SUFFOLK, Va. (WAVY) — Suffolk School Board member Sherri Story says she recognized issues with the board well before she became a member.
“I could see as a teacher things were closed. Concerns weren’t addressed and seemed to fall into mysterious dark holes. I had concerns, and it was one of the reasons that I ran.”
In the past few months she’s been on the board, Story says she’s fought to make their operations more transparent. After receiving disciplinary action in the form of a five page document signed by all the school board members, Story says she feels targeted for her efforts.
The first issue involved certain closed door meetings. According to Story’s lawyer these meeting’s violated the Virginia Freedom Of Information Act’s Open Meeting policy.
“An example is the first couple meetings we got information about bills being paid, and it was in closed session, but those things should be in open session because anything about finances, as I understand it, should be in open session,” Story explained.
She says she’s not against closed door meetings as long as they follow the law.
“There are very good guidelines in FOIA, about what should be in closed session and I’m all about that.”
She also has issues with a number of the protocols and norms, which were adopted in a March meeting she wasn’t able to attend. For example, the protocol on social media states board members are to “refrain from using social media to conduct school board business.”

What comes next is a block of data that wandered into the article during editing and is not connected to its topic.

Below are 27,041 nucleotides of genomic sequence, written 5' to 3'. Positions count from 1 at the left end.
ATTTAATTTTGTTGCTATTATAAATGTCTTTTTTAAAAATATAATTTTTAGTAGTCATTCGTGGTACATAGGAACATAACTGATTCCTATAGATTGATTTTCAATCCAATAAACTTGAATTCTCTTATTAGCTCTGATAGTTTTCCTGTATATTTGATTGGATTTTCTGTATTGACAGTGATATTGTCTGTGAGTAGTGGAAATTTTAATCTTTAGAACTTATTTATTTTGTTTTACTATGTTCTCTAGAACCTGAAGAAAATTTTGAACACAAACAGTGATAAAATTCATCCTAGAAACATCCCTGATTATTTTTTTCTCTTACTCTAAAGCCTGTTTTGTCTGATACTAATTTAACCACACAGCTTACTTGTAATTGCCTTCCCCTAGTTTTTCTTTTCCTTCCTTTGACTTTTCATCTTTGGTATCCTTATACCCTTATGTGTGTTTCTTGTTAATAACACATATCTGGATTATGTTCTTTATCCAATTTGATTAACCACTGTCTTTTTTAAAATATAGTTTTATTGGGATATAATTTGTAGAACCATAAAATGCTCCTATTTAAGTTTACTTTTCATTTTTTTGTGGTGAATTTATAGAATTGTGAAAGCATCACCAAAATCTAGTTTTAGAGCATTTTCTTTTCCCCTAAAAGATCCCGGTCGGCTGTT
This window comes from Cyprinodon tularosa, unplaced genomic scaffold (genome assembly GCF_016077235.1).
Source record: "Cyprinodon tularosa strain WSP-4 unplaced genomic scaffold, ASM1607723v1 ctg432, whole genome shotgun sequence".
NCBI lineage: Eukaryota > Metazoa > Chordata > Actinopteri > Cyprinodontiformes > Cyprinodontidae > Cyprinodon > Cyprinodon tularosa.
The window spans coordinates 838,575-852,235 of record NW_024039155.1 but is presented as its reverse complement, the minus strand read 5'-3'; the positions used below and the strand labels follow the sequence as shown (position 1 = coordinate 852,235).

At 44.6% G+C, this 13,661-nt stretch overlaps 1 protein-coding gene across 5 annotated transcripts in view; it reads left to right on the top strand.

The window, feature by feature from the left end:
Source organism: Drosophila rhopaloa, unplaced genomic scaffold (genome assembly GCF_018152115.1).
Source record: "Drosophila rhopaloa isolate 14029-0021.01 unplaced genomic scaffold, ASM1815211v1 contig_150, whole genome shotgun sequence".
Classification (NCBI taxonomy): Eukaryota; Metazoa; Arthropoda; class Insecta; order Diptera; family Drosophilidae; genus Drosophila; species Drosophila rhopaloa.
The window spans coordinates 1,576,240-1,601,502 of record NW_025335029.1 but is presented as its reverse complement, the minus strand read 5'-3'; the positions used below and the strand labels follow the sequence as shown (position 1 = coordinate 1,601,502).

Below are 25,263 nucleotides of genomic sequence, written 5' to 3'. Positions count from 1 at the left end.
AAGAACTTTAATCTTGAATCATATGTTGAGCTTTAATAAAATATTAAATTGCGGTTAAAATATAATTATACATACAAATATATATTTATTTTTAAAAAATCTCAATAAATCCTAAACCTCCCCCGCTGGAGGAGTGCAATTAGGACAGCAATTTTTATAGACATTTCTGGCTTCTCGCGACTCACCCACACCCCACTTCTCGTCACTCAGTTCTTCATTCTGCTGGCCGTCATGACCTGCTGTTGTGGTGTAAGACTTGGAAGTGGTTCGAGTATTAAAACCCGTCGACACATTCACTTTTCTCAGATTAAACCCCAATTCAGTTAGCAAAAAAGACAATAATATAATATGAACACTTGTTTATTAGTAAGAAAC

Story is active on her Facebook page and says it’s a useful tool for connecting with the community.
In April she posted a picture of a dirty school vent along with concerns about school cleanliness to her Facebook page. The post was included in the five page document Story received on May 9th reprimanding her for her actions. The section in the document reads in part “you have no right of free speech that allows for misstating facts and attempting to be-little your peers in public form…”
As far as transparency of meetings go, Story says the board has recently improved by posting times and dates of meetings regarding policy issues so the public can attend, as well as moving discussion over bills to open meetings.
“I’m very happy, that’s all I ask for, but I don’t feel that making these things known and asking for them should bring the repercussions on me that it has.”
We reached out to the chair of Suffolk School Board and did not hear back at the time of publication.